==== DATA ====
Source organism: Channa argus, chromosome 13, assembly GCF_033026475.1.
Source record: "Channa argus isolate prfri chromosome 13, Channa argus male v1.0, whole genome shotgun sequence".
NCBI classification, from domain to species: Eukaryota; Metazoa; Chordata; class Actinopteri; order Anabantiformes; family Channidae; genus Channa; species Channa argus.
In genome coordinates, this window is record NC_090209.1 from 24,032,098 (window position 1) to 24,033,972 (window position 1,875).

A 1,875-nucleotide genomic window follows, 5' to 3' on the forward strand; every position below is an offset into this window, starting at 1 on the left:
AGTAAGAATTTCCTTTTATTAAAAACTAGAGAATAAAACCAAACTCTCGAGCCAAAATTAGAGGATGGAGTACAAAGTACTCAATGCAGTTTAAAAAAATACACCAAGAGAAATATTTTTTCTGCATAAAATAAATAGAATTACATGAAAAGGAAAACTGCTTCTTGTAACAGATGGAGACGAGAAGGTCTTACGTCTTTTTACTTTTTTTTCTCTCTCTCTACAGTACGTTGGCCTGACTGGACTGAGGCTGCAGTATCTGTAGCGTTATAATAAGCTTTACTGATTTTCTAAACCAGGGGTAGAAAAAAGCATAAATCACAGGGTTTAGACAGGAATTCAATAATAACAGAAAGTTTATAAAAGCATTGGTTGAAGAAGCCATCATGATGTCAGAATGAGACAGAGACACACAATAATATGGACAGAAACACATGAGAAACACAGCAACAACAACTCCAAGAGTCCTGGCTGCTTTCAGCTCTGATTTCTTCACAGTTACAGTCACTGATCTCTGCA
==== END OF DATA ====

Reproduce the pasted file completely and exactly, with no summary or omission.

Source organism: Channa argus, chromosome 13, assembly GCF_033026475.1.
Source record: "Channa argus isolate prfri chromosome 13, Channa argus male v1.0, whole genome shotgun sequence".
NCBI classification, from domain to species: Eukaryota; Metazoa; Chordata; class Actinopteri; order Anabantiformes; family Channidae; genus Channa; species Channa argus.
In genome coordinates, this window is record NC_090209.1 from 24,032,098 (window position 1) to 24,033,972 (window position 1,875).

A 1,875-nucleotide genomic window follows, 5' to 3' on the forward strand; every position below is an offset into this window, starting at 1 on the left:
AGTAAGAATTTCCTTTTATTAAAAACTAGAGAATAAAACCAAACTCTCGAGCCAAAATTAGAGGATGGAGTACAAAGTACTCAATGCAGTTTAAAAAAATACACCAAGAGAAATATTTTTTCTGCATAAAATAAATAGAATTACATGAAAAGGAAAACTGCTTCTTGTAACAGATGGAGACGAGAAGGTCTTACGTCTTTTTACTTTTTTTTCTCTCTCTCTACAGTACGTTGGCCTGACTGGACTGAGGCTGCAGTATCTGTAGCGTTATAATAAGCTTTACTGATTTTCTAAACCAGGGGTAGAAAAAAGCATAAATCACAGGGTTTAGACAGGAATTCAATAATAACAGAAAGTTTATAAAAGCATTGGTTGAAGAAGCCATCATGATGTCAGAATGAGACAGAGACACACAATAATATGGACAGAAACACATGAGAAACACAGCAACAACAACTCCAAGAGTCCTGGCTGCTTTCAGCTCTGATTTCTTCACAGTTACAGTCACTGATCTCTGCA